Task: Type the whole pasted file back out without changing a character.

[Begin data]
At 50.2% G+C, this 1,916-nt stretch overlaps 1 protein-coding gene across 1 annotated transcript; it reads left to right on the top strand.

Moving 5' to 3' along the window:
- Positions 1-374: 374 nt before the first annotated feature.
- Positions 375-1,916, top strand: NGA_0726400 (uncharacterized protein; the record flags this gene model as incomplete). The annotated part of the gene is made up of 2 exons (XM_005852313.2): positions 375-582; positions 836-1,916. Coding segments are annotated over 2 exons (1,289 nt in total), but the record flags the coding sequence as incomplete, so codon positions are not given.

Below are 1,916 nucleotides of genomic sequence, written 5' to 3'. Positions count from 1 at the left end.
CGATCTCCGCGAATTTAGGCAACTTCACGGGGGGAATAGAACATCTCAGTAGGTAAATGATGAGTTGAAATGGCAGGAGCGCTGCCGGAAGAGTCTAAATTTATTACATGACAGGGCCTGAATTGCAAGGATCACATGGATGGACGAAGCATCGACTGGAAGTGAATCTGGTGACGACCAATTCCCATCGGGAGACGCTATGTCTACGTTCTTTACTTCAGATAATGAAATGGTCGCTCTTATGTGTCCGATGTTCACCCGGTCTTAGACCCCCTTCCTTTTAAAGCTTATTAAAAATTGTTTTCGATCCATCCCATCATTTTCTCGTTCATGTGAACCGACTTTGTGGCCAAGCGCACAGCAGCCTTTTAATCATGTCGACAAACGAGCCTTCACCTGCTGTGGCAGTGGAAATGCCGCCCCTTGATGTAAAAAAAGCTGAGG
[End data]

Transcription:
At 50.2% G+C, this 1,916-nt stretch overlaps 1 protein-coding gene across 1 annotated transcript; it reads left to right on the top strand.

Moving 5' to 3' along the window:
- Positions 1-374: 374 nt before the first annotated feature.
- Positions 375-1,916, top strand: NGA_0726400 (uncharacterized protein; the record flags this gene model as incomplete). The annotated part of the gene is made up of 2 exons (XM_005852313.2): positions 375-582; positions 836-1,916. Coding segments are annotated over 2 exons (1,289 nt in total), but the record flags the coding sequence as incomplete, so codon positions are not given.

Below are 1,916 nucleotides of genomic sequence, written 5' to 3'. Positions count from 1 at the left end.
CGATCTCCGCGAATTTAGGCAACTTCACGGGGGGAATAGAACATCTCAGTAGGTAAATGATGAGTTGAAATGGCAGGAGCGCTGCCGGAAGAGTCTAAATTTATTACATGACAGGGCCTGAATTGCAAGGATCACATGGATGGACGAAGCATCGACTGGAAGTGAATCTGGTGACGACCAATTCCCATCGGGAGACGCTATGTCTACGTTCTTTACTTCAGATAATGAAATGGTCGCTCTTATGTGTCCGATGTTCACCCGGTCTTAGACCCCCTTCCTTTTAAAGCTTATTAAAAATTGTTTTCGATCCATCCCATCATTTTCTCGTTCATGTGAACCGACTTTGTGGCCAAGCGCACAGCAGCCTTTTAATCATGTCGACAAACGAGCCTTCACCTGCTGTGGCAGTGGAAATGCCGCCCCTTGATGTAAAAAAAGCTGAGG